You may recall that in January, Metalocalypse and Venture Bros. director Jon Schepp launched a Kickstarter campaign to fund a documentary about Superman Lives, the abandoned Tim Burton film that would’ve starred Nicolas Cage as the Man of Steel, Chris Rock as Jimmy Olsen, Tim Allen as Brainiac. Well, that drive surpassed its $98,000 goal, and now The Death of ‘Superman Lives’: What Happened? has a teaser trailer.
And it’s very teaser-ish, with a lot of quick shots of websites that covered the campaign (including ROBOT 6), production art from the abandoned film, and glimpses of new interviews with the likes of Mark Waid and Grant Morrison — and all tied together by somewhat-haunting audio and video from a March Q&A in which Cage talks about the Kickstarter.
Better still, the trailer promises The Death of ‘Superman Lives’: What Happened? will arrive in summer 2014, which means by this time next year, we could know the full story behind what could have been “the weirdest Superman movie ever made.”
Over the past decade or so, Superman Lives has achieved almost mythical status, a movie project so delightfully terrible that there’s no way it could possibly be true. Nicolas Cage as the Man of Steel, Chris Rock as Jimmy Olsen, Tim Allen as Brainiac — that’s the stuff of fever dreams.
However, Tim Burton’s nightmarish vision for the Last Son of Krypton almost became a reality, with roles cast, costumes created and Pittsburgh selected to double for Metropolis. And then in 1998, to the relief of many, Warner Bros. pulled the plug. But why, exactly?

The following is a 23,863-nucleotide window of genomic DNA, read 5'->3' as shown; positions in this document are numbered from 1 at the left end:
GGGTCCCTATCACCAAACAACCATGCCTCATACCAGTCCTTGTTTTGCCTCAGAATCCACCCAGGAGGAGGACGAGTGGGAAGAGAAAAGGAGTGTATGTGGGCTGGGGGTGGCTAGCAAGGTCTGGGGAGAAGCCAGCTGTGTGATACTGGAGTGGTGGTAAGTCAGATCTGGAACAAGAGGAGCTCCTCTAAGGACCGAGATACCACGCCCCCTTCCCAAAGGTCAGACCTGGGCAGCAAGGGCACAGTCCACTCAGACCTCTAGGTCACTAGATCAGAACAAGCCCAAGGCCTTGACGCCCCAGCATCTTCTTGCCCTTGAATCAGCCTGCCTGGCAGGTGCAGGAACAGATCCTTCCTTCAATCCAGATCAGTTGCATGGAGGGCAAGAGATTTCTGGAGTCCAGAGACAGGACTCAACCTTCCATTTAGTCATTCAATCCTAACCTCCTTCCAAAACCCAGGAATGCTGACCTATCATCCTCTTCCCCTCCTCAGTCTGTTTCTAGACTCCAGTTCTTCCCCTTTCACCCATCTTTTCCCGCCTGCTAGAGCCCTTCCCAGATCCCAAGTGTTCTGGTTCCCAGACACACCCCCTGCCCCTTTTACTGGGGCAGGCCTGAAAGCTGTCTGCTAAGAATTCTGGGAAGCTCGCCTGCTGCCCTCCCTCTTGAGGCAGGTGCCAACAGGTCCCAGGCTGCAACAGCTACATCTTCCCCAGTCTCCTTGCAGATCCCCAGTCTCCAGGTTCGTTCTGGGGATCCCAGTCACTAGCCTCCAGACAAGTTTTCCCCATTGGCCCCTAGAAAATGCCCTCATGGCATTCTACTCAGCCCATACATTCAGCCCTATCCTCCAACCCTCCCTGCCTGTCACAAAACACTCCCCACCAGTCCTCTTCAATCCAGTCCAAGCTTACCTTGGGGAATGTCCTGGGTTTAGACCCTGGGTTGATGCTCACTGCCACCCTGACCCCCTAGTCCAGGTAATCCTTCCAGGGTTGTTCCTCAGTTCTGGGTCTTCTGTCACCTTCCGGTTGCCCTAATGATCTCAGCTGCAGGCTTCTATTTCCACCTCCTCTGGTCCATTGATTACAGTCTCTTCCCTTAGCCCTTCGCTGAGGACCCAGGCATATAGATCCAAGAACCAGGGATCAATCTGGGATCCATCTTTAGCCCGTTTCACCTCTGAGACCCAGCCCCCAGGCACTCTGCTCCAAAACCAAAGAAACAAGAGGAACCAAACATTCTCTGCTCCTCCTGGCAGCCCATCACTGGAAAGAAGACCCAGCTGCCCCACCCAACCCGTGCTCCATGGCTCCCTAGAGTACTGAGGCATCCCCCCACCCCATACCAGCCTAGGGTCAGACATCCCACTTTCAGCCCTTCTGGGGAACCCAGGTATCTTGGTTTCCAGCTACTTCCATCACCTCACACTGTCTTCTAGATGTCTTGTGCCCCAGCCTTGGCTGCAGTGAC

Graded at 9.0, the rare 1938 comic easily surpassed the previous record of $1.5 million set in March 2010 for the same issue, featuring the first appearance of Superman. That copy was graded slightly lower, at 8.5.
Vincent Zurzolo, chief operating officer of ComicConnect/Metropolis Collectibles, told Comic Riffs that the issue that sold this evening — bidding closed at 7:25 p.m. ET — is the best copy of Action Comics he’s ever seen.
“The buyer was extremely excited about the prospect of bidding on this,” he said. “I think he had an adrenalin rush for the last two hours.”
The comic was stolen from Cage’s Los Angeles home in 2000, and discovered in April by an unidentified man who claims to have bought the contents of an abandoned San Fernando Valley, California, storage locker. Although Zurzolo wouldn’t reveal the comic’s previous owner, he did confirm that his company played a role in its recovery.